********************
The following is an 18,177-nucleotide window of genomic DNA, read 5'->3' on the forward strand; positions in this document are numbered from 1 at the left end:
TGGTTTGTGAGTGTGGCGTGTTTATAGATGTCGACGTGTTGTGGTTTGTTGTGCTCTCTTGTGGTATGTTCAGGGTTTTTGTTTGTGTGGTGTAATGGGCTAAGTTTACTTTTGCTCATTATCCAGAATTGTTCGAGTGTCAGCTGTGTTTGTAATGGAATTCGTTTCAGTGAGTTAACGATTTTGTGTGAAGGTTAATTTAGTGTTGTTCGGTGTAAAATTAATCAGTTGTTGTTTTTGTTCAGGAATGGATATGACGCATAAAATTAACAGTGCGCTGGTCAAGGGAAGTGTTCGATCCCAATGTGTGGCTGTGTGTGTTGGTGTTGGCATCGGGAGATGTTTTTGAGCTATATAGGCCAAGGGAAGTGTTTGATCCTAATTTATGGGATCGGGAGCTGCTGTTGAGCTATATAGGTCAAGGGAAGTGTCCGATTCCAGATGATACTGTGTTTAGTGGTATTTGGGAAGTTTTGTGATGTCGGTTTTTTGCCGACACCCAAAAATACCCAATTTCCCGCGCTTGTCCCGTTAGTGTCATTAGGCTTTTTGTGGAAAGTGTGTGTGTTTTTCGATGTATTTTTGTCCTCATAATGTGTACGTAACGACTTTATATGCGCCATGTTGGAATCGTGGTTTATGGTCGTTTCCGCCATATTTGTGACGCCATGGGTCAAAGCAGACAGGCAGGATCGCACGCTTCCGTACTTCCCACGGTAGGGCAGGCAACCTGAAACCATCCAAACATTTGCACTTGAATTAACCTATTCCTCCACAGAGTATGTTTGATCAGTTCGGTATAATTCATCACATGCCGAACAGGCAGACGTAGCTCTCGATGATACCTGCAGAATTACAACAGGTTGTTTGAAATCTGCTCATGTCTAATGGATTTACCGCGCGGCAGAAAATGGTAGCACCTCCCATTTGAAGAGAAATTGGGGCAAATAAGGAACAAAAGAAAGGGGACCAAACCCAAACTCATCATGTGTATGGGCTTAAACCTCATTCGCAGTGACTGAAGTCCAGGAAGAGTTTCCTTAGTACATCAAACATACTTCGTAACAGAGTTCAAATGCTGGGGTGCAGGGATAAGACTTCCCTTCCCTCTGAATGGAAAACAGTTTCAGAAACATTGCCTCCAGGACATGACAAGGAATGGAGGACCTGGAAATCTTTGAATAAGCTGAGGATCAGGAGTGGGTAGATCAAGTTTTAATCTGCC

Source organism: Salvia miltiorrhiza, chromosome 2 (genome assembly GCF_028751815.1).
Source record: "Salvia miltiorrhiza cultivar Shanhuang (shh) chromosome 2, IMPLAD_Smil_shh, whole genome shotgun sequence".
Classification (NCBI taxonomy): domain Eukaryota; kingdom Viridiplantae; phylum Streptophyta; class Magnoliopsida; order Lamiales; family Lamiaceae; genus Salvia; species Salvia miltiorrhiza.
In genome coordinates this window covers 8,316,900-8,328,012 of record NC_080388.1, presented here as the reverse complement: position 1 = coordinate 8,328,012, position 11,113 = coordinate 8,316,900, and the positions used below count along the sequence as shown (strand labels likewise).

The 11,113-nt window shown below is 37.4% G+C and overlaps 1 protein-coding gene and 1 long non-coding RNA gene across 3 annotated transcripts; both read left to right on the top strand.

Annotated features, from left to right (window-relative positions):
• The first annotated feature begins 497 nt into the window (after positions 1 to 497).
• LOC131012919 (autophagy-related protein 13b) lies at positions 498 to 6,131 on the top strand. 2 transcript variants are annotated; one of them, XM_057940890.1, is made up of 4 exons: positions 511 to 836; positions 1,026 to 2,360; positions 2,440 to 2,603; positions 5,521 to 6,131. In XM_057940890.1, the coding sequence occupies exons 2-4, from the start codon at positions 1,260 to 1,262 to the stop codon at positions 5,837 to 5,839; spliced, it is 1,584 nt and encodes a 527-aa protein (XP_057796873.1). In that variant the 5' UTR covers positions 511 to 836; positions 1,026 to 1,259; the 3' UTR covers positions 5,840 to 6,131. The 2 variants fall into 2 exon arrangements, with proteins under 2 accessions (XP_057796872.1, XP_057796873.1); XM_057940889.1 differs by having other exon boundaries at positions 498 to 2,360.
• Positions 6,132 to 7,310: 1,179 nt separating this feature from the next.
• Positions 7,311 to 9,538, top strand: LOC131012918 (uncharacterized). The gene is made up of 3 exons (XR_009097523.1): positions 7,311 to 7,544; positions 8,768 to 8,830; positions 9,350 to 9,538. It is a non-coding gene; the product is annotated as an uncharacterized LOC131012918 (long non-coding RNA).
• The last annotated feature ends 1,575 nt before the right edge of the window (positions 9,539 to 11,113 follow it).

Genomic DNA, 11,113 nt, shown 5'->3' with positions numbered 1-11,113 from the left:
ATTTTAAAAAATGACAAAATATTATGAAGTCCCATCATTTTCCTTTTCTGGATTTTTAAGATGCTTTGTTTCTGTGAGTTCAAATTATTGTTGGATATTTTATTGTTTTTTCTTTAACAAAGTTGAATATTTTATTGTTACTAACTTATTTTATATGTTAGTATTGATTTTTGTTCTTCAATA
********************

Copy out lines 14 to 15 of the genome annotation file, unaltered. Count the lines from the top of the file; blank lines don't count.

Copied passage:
Genomic DNA, 11,113 nt, shown 5'->3' with positions numbered 1-11,113 from the left:
ATTTTAAAAAATGACAAAATATTATGAAGTCCCATCATTTTCCTTTTCTGGATTTTTAAGATGCTTTGTTTCTGTGAGTTCAAATTATTGTTGGATATTTTATTGTTTTTTCTTTAACAAAGTTGAATATTTTATTGTTACTAACTTATTTTATATGTTAGTATTGATTTTTGTTCTTCAATA